HTM seeks to model and understand what is going on in your head.
I tossed this drawing together from memory so it is sure to be missing some connections. I skipped the thalamic connections all together as this was already a very complicated drawing. Also not shown are the connections between the limbic system and the stream passing through the brain stem and the cerebellum. These are important but not necessary to illustrate the basic cortical/limbic data flows. The blue maps are cortex composed of HTM processing modules. The orange modules are some of the key sub-cortical structures.
The blue connections in the various sensory streams are essentially in parallel form.
The broad green hub connections connecting the various highest levels in each lobe are also parallel.
We can quibble about details but it is clear that as data course from area to area it stays in a mostly parallel form. The maps of the various sensory fields, while “crazy quilted,” are preserved in the hierarchical processing.
So where does this all this parallel data come together?
First - I coded the data transformation connections in orange; these may not be what you could consider parallel. When you consider the limbic system the connections look different.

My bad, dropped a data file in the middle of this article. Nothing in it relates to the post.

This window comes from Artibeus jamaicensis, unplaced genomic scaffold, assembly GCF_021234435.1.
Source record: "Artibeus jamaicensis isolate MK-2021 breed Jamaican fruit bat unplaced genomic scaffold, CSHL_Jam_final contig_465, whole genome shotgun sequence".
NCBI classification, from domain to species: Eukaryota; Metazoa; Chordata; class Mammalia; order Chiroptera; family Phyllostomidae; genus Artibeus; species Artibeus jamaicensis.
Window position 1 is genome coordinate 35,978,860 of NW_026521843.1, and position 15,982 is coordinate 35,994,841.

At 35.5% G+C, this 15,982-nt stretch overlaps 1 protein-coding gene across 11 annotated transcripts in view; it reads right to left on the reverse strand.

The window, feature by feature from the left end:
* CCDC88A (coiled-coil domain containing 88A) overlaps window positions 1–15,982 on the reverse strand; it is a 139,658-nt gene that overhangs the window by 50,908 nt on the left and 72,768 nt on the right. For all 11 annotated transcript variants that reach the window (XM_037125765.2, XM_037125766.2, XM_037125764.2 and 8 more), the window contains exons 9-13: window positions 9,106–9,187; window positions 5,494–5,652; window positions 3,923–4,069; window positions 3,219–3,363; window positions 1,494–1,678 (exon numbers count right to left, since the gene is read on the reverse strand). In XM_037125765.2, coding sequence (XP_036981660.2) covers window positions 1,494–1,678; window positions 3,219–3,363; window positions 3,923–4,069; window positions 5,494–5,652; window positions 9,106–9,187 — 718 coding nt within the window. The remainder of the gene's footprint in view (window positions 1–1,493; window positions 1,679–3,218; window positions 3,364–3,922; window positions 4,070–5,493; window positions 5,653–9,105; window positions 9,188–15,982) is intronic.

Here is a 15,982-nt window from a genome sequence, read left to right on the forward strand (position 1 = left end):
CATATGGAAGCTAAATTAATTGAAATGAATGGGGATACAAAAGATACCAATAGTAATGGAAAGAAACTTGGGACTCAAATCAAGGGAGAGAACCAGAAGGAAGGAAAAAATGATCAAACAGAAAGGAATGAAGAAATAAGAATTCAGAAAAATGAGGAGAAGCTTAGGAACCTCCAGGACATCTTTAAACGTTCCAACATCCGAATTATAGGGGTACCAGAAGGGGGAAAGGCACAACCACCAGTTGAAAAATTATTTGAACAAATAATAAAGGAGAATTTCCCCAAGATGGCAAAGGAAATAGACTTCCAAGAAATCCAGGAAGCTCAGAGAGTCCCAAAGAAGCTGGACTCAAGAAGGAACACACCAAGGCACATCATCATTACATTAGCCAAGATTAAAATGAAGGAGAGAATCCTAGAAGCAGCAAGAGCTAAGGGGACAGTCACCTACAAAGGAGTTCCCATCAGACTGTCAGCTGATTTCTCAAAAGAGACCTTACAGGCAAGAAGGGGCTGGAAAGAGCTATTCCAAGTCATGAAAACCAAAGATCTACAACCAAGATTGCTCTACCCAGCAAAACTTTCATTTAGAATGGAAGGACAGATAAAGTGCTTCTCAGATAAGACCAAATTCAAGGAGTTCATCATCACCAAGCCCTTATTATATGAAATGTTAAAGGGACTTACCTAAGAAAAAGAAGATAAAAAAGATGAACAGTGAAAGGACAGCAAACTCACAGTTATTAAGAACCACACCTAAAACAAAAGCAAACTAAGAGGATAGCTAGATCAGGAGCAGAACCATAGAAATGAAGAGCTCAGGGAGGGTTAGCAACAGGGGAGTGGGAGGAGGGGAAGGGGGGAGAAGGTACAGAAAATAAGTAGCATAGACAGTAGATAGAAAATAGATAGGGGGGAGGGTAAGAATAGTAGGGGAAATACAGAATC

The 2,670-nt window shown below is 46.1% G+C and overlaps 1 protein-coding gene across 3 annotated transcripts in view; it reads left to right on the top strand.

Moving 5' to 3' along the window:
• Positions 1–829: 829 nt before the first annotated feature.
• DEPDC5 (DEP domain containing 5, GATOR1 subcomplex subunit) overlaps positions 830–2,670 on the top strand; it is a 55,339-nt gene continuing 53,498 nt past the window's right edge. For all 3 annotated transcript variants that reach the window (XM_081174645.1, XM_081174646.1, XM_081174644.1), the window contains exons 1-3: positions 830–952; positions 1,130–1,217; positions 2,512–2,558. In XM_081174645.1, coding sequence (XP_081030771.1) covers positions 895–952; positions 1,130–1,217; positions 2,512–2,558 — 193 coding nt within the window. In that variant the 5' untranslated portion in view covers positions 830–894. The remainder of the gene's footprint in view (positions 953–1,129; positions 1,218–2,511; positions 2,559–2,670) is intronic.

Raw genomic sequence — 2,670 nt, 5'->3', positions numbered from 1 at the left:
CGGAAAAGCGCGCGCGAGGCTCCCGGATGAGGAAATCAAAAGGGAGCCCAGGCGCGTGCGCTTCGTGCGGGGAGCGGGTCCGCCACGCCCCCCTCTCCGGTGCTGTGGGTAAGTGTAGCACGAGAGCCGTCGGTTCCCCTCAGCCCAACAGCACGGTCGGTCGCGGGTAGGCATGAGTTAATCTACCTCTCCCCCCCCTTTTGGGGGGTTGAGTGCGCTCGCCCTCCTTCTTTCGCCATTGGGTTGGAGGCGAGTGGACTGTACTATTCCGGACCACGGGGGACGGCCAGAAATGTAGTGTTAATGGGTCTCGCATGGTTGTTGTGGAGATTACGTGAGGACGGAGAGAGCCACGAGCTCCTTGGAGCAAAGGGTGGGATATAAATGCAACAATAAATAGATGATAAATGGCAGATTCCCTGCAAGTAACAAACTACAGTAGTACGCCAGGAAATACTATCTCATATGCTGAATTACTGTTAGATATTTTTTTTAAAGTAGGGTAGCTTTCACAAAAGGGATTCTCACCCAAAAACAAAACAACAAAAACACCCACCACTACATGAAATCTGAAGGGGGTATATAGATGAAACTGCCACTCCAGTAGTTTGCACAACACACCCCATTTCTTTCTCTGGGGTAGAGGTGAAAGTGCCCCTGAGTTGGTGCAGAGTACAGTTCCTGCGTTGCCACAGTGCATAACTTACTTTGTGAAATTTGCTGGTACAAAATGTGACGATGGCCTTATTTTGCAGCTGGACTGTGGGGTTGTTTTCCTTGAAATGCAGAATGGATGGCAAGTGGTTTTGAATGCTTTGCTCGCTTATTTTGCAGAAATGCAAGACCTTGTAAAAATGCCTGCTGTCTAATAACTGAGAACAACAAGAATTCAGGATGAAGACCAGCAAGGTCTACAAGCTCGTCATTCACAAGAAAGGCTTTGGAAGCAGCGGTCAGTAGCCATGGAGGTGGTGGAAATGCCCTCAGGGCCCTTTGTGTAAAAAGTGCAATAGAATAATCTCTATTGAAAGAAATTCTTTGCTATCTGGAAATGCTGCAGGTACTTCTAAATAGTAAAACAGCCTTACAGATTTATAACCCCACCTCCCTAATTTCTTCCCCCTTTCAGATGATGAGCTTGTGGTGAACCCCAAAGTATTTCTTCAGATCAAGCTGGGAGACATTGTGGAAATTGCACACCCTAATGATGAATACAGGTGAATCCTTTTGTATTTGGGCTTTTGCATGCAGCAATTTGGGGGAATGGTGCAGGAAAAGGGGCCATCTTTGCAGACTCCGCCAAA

The EC/HC complex has some scaling where representations in multiple scales exist, but each maintains topography. The rest of the limbic system does not look anything like the cortex. The processing models look more like the classic Boltzmann network. Or perhaps a Hopfield Network? What is presented to the lower brain “wraps around” the complexes, transforming the topographic representation into a “spherical input” form. The limbic clusters don’t work the like the cortex so it should not be surprising that the topological format is transformed as the data is conveyed. The connections between the inputs to the limbic system and outputs to the prefrontal cortex all do some data rearrangement to make the data formats compatible.
The cortex prepossesses the senses into a form compatible with the older brain structures and after the lizard brain does it’s processing it projects commands to the prefrontal cortex to be elaborated into actions. These actions could be directed to further internal or external data gathering or into motor drives that move the body.
You can think of the level of processing of these lower brain structures somewhat like what a moth does in flying up to the light in response to all the cues that signal mating time. In the moth genetics have tuned it to fly up to the moon to mate; genetics did not plan for porch lights. With our big brains these old senses and drives are vastly enhanced. These senses should be better at processing sensory cues and turning those drives into suitable action plans. I call this my dumb boss/smart advisor model.
At the lowest levels to the forebrain, the output fibers don’t project to the body, they project to the temporal lobes to be experienced as “thinking” and “recall.” This is really the same thing as the lower brain structures pointing the eyes thought the FEF (frontal Eye Fields) to look at things of interest, but this part is all internal to the brain. These recalled memories are then experienced by the temporal lobe, hippocampus, and related structures in a loop of experience we call consciousness. The blue parts are available to consciousness, the workings of the limbic system are not.